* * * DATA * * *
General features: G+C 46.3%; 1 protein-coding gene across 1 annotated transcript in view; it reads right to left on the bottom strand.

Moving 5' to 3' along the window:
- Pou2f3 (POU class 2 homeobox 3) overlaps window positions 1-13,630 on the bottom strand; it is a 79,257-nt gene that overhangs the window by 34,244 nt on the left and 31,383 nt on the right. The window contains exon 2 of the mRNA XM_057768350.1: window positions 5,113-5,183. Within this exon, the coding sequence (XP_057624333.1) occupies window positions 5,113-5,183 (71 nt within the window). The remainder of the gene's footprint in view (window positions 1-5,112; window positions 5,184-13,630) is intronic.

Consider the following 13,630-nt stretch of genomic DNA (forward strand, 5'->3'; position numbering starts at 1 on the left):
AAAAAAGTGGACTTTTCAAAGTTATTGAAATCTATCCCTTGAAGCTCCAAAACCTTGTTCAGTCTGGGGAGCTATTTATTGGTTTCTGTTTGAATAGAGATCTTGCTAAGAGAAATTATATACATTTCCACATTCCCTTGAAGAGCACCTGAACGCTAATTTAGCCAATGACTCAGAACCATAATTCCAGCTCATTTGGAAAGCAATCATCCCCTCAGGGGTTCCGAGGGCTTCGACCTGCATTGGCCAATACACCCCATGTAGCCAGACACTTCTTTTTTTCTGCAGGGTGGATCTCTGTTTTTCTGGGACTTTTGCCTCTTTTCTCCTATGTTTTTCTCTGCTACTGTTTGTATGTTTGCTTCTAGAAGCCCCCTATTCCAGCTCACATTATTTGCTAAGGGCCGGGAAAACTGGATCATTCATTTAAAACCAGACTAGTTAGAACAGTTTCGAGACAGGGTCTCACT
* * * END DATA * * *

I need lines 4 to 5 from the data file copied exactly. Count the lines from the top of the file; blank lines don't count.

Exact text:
Consider the following 13,630-nt stretch of genomic DNA (forward strand, 5'->3'; position numbering starts at 1 on the left):
AAAAAAGTGGACTTTTCAAAGTTATTGAAATCTATCCCTTGAAGCTCCAAAACCTTGTTCAGTCTGGGGAGCTATTTATTGGTTTCTGTTTGAATAGAGATCTTGCTAAGAGAAATTATATACATTTCCACATTCCCTTGAAGAGCACCTGAACGCTAATTTAGCCAATGACTCAGAACCATAATTCCAGCTCATTTGGAAAGCAATCATCCCCTCAGGGGTTCCGAGGGCTTCGACCTGCATTGGCCAATACACCCCATGTAGCCAGACACTTCTTTTTTTCTGCAGGGTGGATCTCTGTTTTTCTGGGACTTTTGCCTCTTTTCTCCTATGTTTTTCTCTGCTACTGTTTGTATGTTTGCTTCTAGAAGCCCCCTATTCCAGCTCACATTATTTGCTAAGGGCCGGGAAAACTGGATCATTCATTTAAAACCAGACTAGTTAGAACAGTTTCGAGACAGGGTCTCACT